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2-year Medicare pay patch passes House but hits roadblock

The House has approved legislation that delays Medicare physician payment cuts until 2014, while providing 1% pay raises in 2012 and 2013.

However, Senate Democratic leaders and the White House rejected the House measure based on several other provisions in the GOP bill, which was passed by a largely party-line vote of 234-193 on Dec. 13. The comprehensive legislative package would extend payroll tax cuts, reform unemployment insurance and permit the construction of a controversial oil pipeline stretching from Canada to Texas. President Obama said that if the House bill were to pass, he would veto it over the pipeline provisions and several budgetary offsets that Republicans use to pay for the new spending in the bill.

"Instead of working together to find a balanced approach that will actually pass both houses of the Congress, [the House bill] instead represents a choice to re-fight old political battles over health care and introduce ideological issues into what should be a simple debate about cutting taxes for the middle class," the White House said in a statement.

Senate Majority Leader Harry Reid (D, Nev.) on Dec. 14 called the House bill a partisan charade. Reid suggested putting the measure to a quick vote, so it could be defeated, and then move on to other must-pass items, including funding the federal government to avoid a shutdown after Dec. 16. Legislation typically needs 60 votes in the Senate to avoid the threat of a filibuster by the opposing party.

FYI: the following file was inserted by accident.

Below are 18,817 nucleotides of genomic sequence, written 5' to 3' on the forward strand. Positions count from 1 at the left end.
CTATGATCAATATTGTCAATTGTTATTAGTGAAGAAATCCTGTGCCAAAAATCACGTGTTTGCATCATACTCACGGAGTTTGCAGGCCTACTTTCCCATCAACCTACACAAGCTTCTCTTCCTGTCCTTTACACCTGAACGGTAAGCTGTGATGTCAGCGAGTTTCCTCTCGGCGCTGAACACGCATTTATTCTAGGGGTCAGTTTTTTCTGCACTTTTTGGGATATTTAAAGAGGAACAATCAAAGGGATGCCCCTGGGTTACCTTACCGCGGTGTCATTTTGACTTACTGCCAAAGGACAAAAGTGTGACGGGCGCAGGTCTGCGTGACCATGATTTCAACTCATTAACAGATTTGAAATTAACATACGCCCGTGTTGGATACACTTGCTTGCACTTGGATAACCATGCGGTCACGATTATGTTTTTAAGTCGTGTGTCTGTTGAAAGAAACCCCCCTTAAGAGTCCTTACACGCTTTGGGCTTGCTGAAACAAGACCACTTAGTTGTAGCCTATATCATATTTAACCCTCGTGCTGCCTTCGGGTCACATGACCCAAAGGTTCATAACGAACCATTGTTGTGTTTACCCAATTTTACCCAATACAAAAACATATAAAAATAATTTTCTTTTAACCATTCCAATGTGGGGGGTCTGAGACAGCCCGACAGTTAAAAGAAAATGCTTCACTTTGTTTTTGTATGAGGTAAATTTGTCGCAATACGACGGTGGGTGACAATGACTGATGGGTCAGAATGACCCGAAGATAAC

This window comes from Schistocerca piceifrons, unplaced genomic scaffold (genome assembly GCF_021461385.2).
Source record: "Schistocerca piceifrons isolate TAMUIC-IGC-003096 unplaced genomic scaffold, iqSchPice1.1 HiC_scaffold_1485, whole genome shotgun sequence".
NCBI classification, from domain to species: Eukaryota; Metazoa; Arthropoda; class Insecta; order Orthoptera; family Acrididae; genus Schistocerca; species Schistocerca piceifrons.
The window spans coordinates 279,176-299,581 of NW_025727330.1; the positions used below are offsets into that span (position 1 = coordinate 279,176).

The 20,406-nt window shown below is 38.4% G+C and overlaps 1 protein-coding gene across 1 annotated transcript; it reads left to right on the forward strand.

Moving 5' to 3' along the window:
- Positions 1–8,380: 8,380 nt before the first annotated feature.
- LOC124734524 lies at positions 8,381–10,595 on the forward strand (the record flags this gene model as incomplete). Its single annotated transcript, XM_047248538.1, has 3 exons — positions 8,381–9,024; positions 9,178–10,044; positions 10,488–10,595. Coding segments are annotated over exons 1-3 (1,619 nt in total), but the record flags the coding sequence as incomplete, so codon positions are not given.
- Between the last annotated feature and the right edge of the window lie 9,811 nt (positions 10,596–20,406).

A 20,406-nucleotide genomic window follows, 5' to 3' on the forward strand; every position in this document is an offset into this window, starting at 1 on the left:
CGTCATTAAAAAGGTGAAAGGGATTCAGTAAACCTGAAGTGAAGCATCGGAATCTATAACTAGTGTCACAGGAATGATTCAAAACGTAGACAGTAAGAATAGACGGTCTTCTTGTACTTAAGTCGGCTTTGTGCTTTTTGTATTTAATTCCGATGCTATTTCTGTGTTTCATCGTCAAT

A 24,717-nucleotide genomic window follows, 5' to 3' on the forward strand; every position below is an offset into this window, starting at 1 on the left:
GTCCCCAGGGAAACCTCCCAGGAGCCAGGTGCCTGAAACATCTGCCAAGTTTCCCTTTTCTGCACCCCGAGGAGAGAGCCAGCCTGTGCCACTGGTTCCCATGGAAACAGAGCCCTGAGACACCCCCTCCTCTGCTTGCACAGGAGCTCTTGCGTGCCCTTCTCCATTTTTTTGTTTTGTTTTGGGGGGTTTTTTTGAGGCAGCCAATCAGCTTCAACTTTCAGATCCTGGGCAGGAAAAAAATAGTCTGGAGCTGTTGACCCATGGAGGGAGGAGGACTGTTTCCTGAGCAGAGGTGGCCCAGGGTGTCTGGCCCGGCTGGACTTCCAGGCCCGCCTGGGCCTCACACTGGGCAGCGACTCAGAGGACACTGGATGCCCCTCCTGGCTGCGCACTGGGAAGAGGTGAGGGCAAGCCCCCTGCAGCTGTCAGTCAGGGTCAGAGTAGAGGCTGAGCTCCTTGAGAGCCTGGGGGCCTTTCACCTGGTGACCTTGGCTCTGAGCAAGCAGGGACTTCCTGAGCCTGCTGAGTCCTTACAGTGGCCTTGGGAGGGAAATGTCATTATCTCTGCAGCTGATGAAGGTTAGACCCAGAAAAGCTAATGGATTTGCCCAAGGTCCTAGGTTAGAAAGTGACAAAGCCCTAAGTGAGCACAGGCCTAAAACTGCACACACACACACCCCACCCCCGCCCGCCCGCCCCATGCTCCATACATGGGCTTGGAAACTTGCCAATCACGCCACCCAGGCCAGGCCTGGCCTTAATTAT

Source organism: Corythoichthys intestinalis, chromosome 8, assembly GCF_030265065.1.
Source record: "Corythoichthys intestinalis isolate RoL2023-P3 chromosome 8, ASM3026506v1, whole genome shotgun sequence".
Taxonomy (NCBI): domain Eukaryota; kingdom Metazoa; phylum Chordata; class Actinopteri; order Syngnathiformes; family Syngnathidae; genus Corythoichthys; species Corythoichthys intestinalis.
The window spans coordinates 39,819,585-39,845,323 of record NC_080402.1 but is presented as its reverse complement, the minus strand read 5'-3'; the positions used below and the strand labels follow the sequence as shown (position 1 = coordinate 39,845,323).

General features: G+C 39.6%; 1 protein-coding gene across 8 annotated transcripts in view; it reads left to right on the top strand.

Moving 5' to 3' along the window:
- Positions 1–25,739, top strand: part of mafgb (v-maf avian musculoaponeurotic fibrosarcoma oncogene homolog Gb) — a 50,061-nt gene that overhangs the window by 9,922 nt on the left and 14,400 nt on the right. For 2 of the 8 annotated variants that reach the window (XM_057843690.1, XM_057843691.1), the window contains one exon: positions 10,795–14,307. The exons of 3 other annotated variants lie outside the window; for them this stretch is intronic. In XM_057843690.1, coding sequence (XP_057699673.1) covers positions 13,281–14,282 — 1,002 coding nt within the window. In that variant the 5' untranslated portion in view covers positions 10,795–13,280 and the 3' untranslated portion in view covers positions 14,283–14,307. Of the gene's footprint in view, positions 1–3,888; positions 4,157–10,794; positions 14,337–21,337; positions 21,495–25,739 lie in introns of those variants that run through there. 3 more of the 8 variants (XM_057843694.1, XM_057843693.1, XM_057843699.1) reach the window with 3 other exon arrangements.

The Medicare provisions in the House bill would delay the 27.4% cut scheduled for Medicare doctor pay in 2012 under the sustainable growth rate formula. Instead, the measure would increase rates by 1% in 2012 and by another 1% in 2013 before scheduled pay cuts returned in 2014. Supporters of the bill said the two-year pay patch would give lawmakers time to craft a long-term solution to the SGR.

"Among the many important provisions within this legislation is a halt to the looming cuts in the Medicare reimbursement rates for physicians," said Rep. Tom Price, MD (R, Ga.). "It would be devastating for America's seniors were these deep cuts to go into effect and further limit the number of physicians able to treat Medicare beneficiaries."

Prior to the House vote, American Medical Association President Peter W. Carmel, MD, said the legislation acknowledged the devastating impact the 27.4% cut would have on patient access to care, and he renewed the AMA's call for a more permanent solution.

"The sustainable growth rate formula has been plaguing Medicare for over a decade and permanent repeal is long overdue," Dr. Carmel said. "The AMA again questions why Congress continues to spend increasing amounts of taxpayer money to preserve a policy that everyone knows is fatally flawed."

But although Democrats have said they also support preventing deep physician pay cuts, they object to the way Republicans have proposed to pay for the patches. The House GOP bill would offset the temporary pay changes by charging higher premiums to more higher-income seniors, lowering projected spending by $31 billion over 10 years. The legislation would impose more restrictions on health insurance subsidies that would be offered through exchanges under the health system reform law, and it would rescind $8 billion from a prevention fund created by the reform law.

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